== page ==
IF it was shopped, it would have been easier to change from blue to pink rather than FDE to pink. I spent 2 minutes attempting to change it back to blue….even with another hour of work, it would have been a tough conversion. I still say it is real.

    Maybe it is a third-party Cerakoting a series of firearms for a female training facility? That is a growing market…

    • Jake

      If you’re still having troubles with Potoshop, call Steve.

    • J.T.

      What tool were you using in photoshop? It has been a while since I have done anything in it but it seems like it would be pretty easy to get any color you wanted with the color replacement tool.

  • the Glock Smith

    Well, all of those Glock frames are NOT Photoshop’d.
    I have a pretty extensive background in digital imaging, photography and Adobe cert’s – it’s gonna be pretty hard to create those smooth tones in that pink / purple / magenta hues. I’ll ask a buddy of mine that works at the Smyrna plant and see what’s up with this photo.
    That ain’t a PS’d image from what I see in this post. It’s possible to “look into” the original image and see if it has been PS’d.

    This might be a limited run for a distributor maybe. You never know.
    Gonna look odd w/ the black slide though.

  • Landbarger

    The shadows would make sense if this image is of a frame being held in front of another photo (it’d also make the illumination differences between the foreground and background more believable)…that just seems like an odd scenario.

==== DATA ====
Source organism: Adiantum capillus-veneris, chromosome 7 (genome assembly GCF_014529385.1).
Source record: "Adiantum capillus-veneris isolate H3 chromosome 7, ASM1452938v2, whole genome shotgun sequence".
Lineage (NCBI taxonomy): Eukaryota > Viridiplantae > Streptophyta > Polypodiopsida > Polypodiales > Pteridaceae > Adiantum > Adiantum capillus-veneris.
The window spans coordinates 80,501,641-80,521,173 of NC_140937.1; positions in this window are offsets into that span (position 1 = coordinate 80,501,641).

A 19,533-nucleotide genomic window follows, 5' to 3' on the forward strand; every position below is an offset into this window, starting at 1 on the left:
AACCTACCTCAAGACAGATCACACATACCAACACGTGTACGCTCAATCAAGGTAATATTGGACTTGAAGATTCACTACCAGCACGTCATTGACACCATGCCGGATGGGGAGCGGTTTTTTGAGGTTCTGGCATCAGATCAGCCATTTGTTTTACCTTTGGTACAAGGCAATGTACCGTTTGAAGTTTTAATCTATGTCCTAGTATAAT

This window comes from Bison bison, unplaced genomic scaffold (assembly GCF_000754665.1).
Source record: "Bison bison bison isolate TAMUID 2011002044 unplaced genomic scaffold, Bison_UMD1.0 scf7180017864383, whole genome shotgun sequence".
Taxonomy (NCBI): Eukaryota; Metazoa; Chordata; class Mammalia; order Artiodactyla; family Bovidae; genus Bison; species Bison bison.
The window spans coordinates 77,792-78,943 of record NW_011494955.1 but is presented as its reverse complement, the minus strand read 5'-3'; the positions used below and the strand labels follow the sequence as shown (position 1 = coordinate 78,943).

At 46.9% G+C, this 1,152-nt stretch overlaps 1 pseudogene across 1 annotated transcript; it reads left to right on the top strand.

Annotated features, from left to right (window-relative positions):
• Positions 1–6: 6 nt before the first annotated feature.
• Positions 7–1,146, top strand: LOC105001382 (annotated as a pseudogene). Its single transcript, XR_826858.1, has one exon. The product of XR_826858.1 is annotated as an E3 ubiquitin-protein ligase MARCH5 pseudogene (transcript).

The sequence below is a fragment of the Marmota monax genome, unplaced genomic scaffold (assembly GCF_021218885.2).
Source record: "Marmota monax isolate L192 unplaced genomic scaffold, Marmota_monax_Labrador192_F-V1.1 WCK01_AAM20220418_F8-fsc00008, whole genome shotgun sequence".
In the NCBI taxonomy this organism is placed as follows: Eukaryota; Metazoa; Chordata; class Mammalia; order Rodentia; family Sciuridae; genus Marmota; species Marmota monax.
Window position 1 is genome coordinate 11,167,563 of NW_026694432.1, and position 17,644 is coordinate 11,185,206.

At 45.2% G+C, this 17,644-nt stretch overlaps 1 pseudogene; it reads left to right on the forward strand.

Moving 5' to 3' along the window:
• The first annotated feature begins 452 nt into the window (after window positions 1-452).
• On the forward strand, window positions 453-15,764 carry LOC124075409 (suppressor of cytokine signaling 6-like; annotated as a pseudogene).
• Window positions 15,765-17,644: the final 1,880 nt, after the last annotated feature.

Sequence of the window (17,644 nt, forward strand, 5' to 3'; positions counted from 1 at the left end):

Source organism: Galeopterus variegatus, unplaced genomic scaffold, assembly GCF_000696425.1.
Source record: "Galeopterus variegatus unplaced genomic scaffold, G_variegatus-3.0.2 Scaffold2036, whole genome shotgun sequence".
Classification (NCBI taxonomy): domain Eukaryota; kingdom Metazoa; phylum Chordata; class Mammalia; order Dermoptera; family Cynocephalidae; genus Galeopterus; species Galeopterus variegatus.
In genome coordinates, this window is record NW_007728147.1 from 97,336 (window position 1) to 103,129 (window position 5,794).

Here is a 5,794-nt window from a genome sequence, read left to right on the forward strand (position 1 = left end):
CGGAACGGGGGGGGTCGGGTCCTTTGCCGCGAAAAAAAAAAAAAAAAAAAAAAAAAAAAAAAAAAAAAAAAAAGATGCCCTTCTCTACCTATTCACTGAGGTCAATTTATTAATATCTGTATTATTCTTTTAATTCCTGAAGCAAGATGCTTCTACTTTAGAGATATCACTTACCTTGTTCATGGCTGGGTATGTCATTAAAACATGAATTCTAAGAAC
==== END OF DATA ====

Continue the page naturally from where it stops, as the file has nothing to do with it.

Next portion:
• iksnilol

    Doesn’t look photoshopped to me. I am not a professional with photoshop but I am pretty good with it and use it almost daily.

    The only thing that is suspicious is the angle of the shadow… and that is all it is, the angle it was taken at.

  • ClintTorres

    I’d have to concur with the other photoshop users here. The pink does not look ‘shopped.

    If you look at the frames in the rack where the defocussed pink and red blur into each other, the subtle gradations are nice and smooth. No funky or jagged edges with other colors mixed in. If you look at the picture that was altered to make the frames look light blue, you don’t see any red (from the rack) color mixing in there.

    If it is ‘shopped, it has been done with a lot of skill and attention to detail. There doesn’t seem to be any dead giveaways that this was manipulated.

  • BC

    Nothing wrong with a pink Glock. It is still just as deadly, right? Let’s not get our panties up in a wad stud muffins.

    • Katie A

      I don’t think I fall into the “stud muffin” category or at least I hope not…Anyway personally speaking a pink Glock wouldn’t thrill me.

  • Andrew Hobby

    Shadows are completely flat against a 3d background. Photoshopper has taken mask of forefront image, and set to a secondary layer and created a “shadow” out of the mask.

    Colorization of the Glock frame is simply another mask, with color correction applied.

  • IXLR8

    So you are saying it is impossible to paint a Glock pink? 😉

    C’mon, youu can make one any color you like….

  • Risky